Rugby League: Two World Cups in four-year timetable

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THE GAME has reconstructed its international calendar by setting a timetable - including two World Cups - for the next four years, writes Dave Hadfield.

The inaugural meeting of the International Federation in Sydney agreed yesterday that there will be tournaments in Britain in 2000, involving a minimum of 10 teams, and in Australia in 2002.

Great Britain will visit Australia for a tri-series also involving New Zealand next autumn, with a similar series here in 2001. Britain's nemesis in so many Ashes contests, Bob Fulton, will not be in charge of the Australian side for any of these encounters, as he has announced that he is standing down as coach.

A further meeting this November will extend the calendar, on the basis of a four-year cycle, but it is a major step forward for the game just to know what is happening in the short term.

The Rugby League's chief executive, Neil Tunnicliffe, said that it was "refreshing and encouraging to find all nations coming to the table with open minds, determined to rebuild international rugby league. We are now very optimistic about the future."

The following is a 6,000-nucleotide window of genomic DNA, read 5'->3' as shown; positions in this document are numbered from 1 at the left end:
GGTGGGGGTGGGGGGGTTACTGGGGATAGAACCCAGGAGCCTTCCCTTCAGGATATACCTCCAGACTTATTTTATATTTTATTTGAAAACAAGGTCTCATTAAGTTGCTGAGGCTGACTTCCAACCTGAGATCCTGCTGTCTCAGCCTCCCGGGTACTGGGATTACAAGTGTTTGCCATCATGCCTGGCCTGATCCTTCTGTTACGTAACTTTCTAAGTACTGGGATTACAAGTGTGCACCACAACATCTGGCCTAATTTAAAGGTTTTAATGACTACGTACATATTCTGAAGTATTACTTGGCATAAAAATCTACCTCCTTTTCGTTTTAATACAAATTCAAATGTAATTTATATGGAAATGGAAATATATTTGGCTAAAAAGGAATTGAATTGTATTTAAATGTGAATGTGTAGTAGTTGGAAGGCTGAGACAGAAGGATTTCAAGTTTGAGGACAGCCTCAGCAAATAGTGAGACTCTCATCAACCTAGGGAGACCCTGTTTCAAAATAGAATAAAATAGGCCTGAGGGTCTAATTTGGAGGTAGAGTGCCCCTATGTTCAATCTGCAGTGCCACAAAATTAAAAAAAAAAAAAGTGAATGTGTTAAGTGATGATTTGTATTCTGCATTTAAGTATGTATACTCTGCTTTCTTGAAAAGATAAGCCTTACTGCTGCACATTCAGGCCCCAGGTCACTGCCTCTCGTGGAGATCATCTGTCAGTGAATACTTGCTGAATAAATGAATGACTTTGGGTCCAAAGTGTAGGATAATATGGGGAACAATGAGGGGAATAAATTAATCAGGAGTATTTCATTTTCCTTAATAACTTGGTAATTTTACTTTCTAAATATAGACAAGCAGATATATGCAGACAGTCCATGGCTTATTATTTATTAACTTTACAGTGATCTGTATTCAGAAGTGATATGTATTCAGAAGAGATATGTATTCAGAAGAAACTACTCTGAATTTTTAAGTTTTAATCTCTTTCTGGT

The meeting also agreed 16 modifications to bring the rules of the game in the two hemispheres into line with each other. Most of them are minor, but one that will be noticeable is that, from next season, the non-scoring team will re-start play with the kick-off. The experiment with doing it the other way around in this country has been of little benefit.

Sir Rodney Walker, elected as vice-chairman of the Federation, has hit back at criticism from Super League and Fasda of his simultaneous decision to stay on as chairman of the Rugby League.

Chris Caisley and Bob McDermott, the chairmen of the two organisations, had expressed "astonishment" at his intention to fill the two roles.

"Negative forces in England continue to undermine my position as chairman of the RFL and the role of the RFL internationally," said Sir Rodney.

He claimed that he had done what Caisley had asked of him by securing a release for three Super League players who could have been called up by New Zealand during the play-offs at the end of the domestic season and that McDermott had urged him to stay on as chairman.

"I am left with the only conclusion that the statements made in their names have been prompted by others," he said. "It is time that rugby league in Great Britain followed the lead of the international meeting and left all this disharmony behind."

Leeds take an unchanged side to Wigan tonight for a match that they must win to have a chance of taking over at the top of the Super League table.

The play-off system means that finishing first carries no trophy or prize- money and is now merely a means to an end. "But it is an advantage in the play-offs and from a coaching point of view it's important to me," said Wigan's John Monie, who brings back Neil Cowie after a hamstring injury to start instead of Terry O'Connor.

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